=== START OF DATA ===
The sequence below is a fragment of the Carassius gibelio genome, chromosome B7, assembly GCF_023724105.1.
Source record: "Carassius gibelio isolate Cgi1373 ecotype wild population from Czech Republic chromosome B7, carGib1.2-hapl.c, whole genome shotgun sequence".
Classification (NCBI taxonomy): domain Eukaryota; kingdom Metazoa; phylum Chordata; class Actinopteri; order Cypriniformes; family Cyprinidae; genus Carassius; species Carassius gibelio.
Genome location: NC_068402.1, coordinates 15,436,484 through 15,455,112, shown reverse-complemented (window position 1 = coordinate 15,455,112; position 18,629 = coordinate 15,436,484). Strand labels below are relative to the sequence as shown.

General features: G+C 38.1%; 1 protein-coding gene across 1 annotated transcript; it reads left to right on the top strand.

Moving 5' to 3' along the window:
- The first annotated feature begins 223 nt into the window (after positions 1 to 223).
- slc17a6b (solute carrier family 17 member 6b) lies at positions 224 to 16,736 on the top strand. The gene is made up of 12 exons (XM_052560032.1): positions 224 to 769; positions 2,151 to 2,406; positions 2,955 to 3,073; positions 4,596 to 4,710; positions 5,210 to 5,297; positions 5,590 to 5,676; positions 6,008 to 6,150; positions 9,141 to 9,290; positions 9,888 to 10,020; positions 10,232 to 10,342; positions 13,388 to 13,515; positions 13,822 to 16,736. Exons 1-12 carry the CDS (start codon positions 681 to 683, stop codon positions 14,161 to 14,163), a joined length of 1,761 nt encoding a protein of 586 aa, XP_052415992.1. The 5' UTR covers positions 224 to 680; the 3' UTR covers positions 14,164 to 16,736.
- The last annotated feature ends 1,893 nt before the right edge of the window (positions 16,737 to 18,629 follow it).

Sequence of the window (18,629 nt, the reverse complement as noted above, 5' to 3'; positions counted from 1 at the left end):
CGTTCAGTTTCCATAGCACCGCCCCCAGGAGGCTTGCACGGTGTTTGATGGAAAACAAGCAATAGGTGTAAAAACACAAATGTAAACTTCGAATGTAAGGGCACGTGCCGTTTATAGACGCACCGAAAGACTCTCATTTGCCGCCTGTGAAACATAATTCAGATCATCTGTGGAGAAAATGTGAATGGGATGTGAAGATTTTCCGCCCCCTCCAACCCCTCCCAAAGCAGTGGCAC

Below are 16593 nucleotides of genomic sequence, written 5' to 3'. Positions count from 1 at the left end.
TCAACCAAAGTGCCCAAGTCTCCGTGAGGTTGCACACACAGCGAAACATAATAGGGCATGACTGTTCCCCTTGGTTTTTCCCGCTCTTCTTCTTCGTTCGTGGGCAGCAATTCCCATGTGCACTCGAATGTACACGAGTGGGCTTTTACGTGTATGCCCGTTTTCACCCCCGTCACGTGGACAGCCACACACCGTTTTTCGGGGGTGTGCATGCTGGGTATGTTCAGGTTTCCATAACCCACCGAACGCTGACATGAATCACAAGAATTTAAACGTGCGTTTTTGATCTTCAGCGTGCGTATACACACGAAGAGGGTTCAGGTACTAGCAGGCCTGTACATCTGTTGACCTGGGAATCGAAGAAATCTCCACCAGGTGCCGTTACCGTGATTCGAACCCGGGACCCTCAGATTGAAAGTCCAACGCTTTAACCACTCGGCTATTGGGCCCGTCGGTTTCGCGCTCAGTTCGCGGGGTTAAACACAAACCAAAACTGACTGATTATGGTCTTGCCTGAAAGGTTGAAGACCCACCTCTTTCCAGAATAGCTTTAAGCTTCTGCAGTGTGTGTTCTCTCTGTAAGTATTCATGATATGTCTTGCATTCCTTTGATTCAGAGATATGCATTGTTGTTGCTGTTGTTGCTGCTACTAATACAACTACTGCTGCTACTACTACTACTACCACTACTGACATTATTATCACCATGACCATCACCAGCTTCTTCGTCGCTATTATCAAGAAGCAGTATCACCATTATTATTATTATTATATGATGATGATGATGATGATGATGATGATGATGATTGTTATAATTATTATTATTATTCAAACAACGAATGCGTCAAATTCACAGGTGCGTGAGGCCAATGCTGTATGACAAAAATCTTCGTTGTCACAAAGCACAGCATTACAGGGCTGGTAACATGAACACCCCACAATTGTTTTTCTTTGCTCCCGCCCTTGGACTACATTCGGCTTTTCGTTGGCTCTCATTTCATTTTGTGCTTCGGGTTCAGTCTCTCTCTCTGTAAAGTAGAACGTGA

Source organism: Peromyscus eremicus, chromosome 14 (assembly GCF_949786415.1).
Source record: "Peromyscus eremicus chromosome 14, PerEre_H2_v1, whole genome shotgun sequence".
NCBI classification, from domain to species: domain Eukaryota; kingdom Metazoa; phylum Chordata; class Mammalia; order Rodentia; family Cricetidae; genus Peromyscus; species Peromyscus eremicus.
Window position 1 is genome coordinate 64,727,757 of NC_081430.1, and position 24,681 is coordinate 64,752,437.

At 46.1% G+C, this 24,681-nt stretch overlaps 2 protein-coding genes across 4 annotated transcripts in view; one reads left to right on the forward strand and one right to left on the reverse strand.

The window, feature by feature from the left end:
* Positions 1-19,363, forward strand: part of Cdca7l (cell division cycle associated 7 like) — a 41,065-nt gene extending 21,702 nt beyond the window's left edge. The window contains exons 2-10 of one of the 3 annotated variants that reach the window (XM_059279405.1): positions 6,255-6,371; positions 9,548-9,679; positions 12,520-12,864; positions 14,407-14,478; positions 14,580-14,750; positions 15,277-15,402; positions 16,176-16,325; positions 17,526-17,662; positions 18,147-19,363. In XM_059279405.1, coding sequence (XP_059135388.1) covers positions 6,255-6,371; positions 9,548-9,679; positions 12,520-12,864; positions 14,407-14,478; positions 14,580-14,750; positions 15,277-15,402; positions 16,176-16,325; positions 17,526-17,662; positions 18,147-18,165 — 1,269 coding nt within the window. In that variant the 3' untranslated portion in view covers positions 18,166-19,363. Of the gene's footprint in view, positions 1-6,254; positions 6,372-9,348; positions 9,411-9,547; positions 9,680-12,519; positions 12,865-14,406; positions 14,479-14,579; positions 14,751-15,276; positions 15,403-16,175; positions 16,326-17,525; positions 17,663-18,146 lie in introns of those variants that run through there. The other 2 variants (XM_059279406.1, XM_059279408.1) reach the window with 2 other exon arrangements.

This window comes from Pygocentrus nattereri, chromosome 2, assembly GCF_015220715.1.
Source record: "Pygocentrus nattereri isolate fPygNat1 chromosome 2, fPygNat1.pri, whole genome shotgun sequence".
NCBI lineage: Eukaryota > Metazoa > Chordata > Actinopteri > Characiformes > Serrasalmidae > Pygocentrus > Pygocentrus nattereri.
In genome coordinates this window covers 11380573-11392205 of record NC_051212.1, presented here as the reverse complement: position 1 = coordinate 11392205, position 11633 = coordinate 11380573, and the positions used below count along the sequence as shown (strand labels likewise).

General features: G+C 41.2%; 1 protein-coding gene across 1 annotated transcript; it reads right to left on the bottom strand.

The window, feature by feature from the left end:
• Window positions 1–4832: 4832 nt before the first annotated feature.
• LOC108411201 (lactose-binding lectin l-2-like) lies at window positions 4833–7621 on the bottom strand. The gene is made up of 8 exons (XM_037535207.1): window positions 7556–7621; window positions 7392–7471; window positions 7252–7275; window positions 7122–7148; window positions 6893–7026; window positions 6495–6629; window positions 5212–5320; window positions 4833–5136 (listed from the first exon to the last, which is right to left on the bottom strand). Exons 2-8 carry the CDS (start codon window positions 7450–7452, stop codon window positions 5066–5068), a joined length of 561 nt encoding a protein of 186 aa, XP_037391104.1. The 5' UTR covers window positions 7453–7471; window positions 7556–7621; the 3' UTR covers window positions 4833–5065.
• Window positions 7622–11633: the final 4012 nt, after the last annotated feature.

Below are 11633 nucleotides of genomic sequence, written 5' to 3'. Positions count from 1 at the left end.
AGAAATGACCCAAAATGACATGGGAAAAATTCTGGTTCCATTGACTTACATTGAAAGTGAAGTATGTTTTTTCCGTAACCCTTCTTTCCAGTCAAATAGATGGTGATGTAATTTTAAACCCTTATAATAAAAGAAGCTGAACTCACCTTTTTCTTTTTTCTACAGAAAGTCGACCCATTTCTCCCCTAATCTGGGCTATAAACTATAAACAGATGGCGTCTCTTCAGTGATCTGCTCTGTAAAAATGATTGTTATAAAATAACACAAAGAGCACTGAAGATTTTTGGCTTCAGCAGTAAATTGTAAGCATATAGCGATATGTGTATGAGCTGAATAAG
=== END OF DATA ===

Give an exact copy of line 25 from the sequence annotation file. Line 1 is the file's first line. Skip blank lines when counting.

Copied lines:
General features: G+C 41.2%; 1 protein-coding gene across 1 annotated transcript; it reads right to left on the bottom strand.